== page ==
alex whitmer
05-12-2008, 08:52 AM
Arg, I hate it when ther is a lock on the text.


Major overkill on the word sand. 5 times in the opening scene.

Page 2

A strong wind is blowing, causing Abe to shield his face ... can be simplified to 'Abe shields his face against a strong wind'.

You save three word and lose the INGs!!

Scout for more of those. I'd do it, but a lock on text is a major deterant.

You have an action block with 11 lines. 3 is nice, 4 if you have to, 5 if it's an emergency. Need that white space.

This ...

His tracks blow away as soon as he leaves them ... can be simplified to 'his tracks vanish behind him'.

Page 3

He pulls bottles out of a pack, but then you say they are strewn on the sand.

Up through page 7 really enjoying the dialogue.


Well that sure ended ona weird note.

Not sure what they were originally doing in the desert with a guide, but I assume it had something to do with Abe's dad, Can't be sure.

Enjoyed this a lot, but it left me a little unsatisfied. I don't like clean endings, but this feels a tad unfinished.

Nice dialogue, nice pursuit, and would look nice on film.


Captain Pierce
05-12-2008, 04:31 PM
His tracks blow away as soon as he leaves them ... can be simplified to 'his tracks vanish behind him'.

Alex, I don't know why I keep feeling the need to comment on your comments, but in this case, I think their original version sets a little better mood. :)

That said, once the mood has been set, the story seems to be a fairly standard "two people trapped in [place] with only enough [basic need] for one." The flashbacks break that up a little, but at the end, it's still just one dude willing (and maybe even eager) to sacrifice his "friend" in order to save his own skin.

Don't get me wrong, the script is well-written, but once you see two guys in the desert, with one near death and the other doing fairly well, you kind of know where this is going...

05-12-2008, 05:43 PM
That said, once the mood has been set, the story seems to be a fairly standard "two people trapped in [place] with only enough [basic need] for one." The flashbacks break that up a little, but at the end, it's still just one dude willing (and maybe even eager) to sacrifice his "friend" in order to save his own skin.

Don't get me wrong, the script is well-written, but once you see two guys in the desert, with one near death and the other doing fairly well, you kind of know where this is going...

Point taken. What separates this story from others like it are two things: the format and the last scene. The flashback scenes are strategically placed in order to reveal tidbits of key information in a specific sequence at specific times in the story. This was intended to create suspense and to shift the audiences allegiance between Elliot and Abe. Things happen at the outset that are intended to provoke certain questions in the mind of the reader: Who is the Egyptian man? Did Abe kill him? Why are these guys out in the desert? What is Elliot's relationship to Abe? (and of course the obvious) Why is Elliot following Abe?

The flashback scenes deliver facts that allow the reader (or viewer) to slowly piece together the story and answer these questions along the way. The answer to the big question--Why is Elliot following Abe (or more importantly, why did Abe leave Elliot)--sets the stage for the last scene. In one sense, this scene is a chase scene--Elliot is after Abe's water. At the same time it bears the dynamics of a prisoner-captor scene: the prisoner (Elliot) is pleading with the captor (Abe) for his life. Abe has the water, and thus the power to save his friend. Abe must choose between saving his friend and abandoning him again. It's one thing sneak away in the night, but it's another to watch your friend die at your feet. Also, the last shot of the film prompts one final and disturbing question: Did Abe let Elliot catch up only to retrieve Abe's camera, which he needs to find his way to the water source?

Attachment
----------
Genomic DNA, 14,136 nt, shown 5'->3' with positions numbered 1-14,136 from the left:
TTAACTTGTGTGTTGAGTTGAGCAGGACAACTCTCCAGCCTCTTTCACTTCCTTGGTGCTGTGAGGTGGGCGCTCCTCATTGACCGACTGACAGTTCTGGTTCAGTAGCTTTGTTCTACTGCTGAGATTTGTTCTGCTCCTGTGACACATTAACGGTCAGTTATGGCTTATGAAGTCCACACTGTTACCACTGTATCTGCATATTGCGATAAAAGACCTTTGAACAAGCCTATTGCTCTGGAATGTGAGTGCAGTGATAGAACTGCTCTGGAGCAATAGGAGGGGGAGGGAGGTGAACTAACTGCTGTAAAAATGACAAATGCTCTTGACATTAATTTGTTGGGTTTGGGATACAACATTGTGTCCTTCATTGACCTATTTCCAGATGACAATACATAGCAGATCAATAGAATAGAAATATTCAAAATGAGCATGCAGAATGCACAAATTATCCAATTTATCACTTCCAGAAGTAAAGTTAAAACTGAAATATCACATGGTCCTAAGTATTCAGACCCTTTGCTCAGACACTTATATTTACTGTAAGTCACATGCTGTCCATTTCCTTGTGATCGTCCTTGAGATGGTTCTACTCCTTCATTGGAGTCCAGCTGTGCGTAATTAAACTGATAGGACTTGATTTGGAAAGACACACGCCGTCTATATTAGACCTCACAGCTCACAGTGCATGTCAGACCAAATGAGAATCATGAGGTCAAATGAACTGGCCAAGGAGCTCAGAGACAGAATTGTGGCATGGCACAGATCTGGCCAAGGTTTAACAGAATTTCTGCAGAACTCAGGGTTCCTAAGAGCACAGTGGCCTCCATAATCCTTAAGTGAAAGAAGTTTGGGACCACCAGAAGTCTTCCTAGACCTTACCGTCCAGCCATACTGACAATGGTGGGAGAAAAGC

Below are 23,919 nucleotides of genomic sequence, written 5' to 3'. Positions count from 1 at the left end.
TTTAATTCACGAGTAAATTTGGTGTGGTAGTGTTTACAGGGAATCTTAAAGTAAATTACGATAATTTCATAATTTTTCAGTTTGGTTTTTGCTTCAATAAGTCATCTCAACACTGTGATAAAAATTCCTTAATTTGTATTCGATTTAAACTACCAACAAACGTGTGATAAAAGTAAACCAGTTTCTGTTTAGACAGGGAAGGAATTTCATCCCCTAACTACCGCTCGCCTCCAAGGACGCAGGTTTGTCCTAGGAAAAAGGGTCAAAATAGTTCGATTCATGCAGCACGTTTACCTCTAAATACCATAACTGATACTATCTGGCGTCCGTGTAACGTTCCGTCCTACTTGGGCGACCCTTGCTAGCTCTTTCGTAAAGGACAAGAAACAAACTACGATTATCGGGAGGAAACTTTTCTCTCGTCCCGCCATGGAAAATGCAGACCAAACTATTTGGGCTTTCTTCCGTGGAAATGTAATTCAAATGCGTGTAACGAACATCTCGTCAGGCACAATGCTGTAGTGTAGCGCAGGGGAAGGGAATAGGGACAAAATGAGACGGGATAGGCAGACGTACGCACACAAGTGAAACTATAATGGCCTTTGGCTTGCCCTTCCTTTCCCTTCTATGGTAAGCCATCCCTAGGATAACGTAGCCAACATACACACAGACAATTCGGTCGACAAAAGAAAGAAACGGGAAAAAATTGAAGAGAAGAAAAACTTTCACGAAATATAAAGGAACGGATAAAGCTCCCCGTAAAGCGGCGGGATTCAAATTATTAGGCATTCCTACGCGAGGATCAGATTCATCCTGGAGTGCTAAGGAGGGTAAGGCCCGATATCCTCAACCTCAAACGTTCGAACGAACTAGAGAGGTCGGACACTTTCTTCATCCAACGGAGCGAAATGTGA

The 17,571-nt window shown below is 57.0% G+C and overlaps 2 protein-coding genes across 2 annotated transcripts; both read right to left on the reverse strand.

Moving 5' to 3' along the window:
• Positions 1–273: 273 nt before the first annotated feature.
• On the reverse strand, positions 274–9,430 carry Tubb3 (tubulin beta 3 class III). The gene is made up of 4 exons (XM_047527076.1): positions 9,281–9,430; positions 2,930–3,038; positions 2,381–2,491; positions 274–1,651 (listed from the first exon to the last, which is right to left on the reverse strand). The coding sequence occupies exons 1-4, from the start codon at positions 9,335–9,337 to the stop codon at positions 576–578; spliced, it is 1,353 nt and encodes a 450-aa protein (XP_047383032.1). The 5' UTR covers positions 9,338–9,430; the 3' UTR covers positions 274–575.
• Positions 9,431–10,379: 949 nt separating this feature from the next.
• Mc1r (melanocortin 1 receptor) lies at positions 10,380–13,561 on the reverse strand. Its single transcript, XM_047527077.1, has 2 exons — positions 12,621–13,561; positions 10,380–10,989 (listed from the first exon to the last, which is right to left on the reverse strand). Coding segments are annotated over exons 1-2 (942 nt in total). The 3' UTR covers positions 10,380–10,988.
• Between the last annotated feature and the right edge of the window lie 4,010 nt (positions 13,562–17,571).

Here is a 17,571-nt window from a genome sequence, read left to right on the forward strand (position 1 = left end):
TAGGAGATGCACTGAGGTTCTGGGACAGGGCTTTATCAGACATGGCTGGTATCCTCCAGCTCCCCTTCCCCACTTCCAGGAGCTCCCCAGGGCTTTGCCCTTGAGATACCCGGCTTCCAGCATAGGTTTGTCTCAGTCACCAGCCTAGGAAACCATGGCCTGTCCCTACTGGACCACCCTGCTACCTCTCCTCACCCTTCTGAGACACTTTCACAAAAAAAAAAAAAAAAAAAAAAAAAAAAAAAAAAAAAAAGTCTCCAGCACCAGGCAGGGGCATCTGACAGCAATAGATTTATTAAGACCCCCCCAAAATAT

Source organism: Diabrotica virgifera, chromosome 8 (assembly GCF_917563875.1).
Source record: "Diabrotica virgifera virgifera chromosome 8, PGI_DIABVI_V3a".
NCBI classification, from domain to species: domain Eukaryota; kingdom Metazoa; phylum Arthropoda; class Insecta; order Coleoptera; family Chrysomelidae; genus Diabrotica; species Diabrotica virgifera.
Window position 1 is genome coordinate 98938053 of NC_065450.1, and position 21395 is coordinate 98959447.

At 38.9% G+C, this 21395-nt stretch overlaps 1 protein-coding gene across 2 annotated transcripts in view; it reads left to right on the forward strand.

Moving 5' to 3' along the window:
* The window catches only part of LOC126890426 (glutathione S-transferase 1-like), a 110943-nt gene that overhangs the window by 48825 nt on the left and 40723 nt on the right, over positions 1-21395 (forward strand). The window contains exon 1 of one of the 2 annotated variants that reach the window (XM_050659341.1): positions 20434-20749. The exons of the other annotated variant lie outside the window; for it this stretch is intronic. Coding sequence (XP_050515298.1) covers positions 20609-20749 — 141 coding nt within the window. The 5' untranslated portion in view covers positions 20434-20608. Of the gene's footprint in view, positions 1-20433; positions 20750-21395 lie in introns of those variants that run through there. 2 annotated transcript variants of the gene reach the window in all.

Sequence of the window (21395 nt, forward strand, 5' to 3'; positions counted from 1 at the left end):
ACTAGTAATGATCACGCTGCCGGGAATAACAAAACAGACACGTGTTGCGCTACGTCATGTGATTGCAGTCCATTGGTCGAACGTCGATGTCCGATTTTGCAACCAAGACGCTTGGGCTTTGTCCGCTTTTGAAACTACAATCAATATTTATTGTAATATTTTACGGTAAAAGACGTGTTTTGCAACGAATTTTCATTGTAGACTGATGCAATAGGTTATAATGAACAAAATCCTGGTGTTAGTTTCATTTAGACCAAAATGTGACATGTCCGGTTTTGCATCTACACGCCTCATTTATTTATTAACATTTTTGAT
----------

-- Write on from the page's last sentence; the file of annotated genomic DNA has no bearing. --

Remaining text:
Thanks for your feedback, CP. Both criticism and praise are necessary for improvement. I'll definitely read through Endgame and comment when I get the chance (so many scripts, so little time!).

05-13-2008, 10:16 AM
Really enjoyed the script overall. I had some difficulty with the flashbacks early on but they worked for me in the end. The issue I had early on was that I assumed that flashbacks would follow a linear pattern as well, i.e. the second flashback would follow the first but that was not the case. This was an issue with the first two or three but I realised after the fourth that they were not in order. The flashbacks helped to add depth to the story without breaking up the flow of the pursuit between Elliot and Abe. This made the read more interesting.

The things that can be improved on in a longer script are the backstory and the ending. I really wanted to know why they were out there in the desert. I guess its hard to do it in 10 pages but I wasn't clear on the motivation of the characters and why it was so easy for Abe to leave his friend. As for the ending, I don't have that big a problem with it other than to say that it just came suddenly and was somewhat anti-climatic.

Overall, this script felt like Gus Van Zant's film 'Gerry'. Similar story with a similar ending. His film worked too though his weakpoints were similar to this script. All in all I liked the script and feel that in a longer feature this would work great if you explore the characters further.

05-13-2008, 03:11 PM
Nice structure to the script. The use and placements of flashbacks build the suspense and keep the drama of the script moving.

I also really apprecaite how you set up the ending where the outcome is unquestionable, but didn't feel the need to show it to us.

05-13-2008, 11:35 PM
Alex - Thanks for reviewing the Reunion. I honestly don't know how you are able to give such thorough line-by-line critiques of everyone's scripts. Are you a teacher?

I agree with most of your technical criticisms. Regarding the 11-line block of text--we tried cutting it down, but we felt everything there is essential and couldn't afford to insert page breaks. We'll definitely break it up now that we don't need to meet a strict page requirement.

Thanks for your honest feedback on the ending. We wrote the entire story to build up to that scene, so for us it's indispensable. I think with more fleshed out characters and a better explanation of the context of the story the last scene would play better. I feel that it's a pretty closed ending as it is: Abe makes a definitive decision that he'll probably never recover from.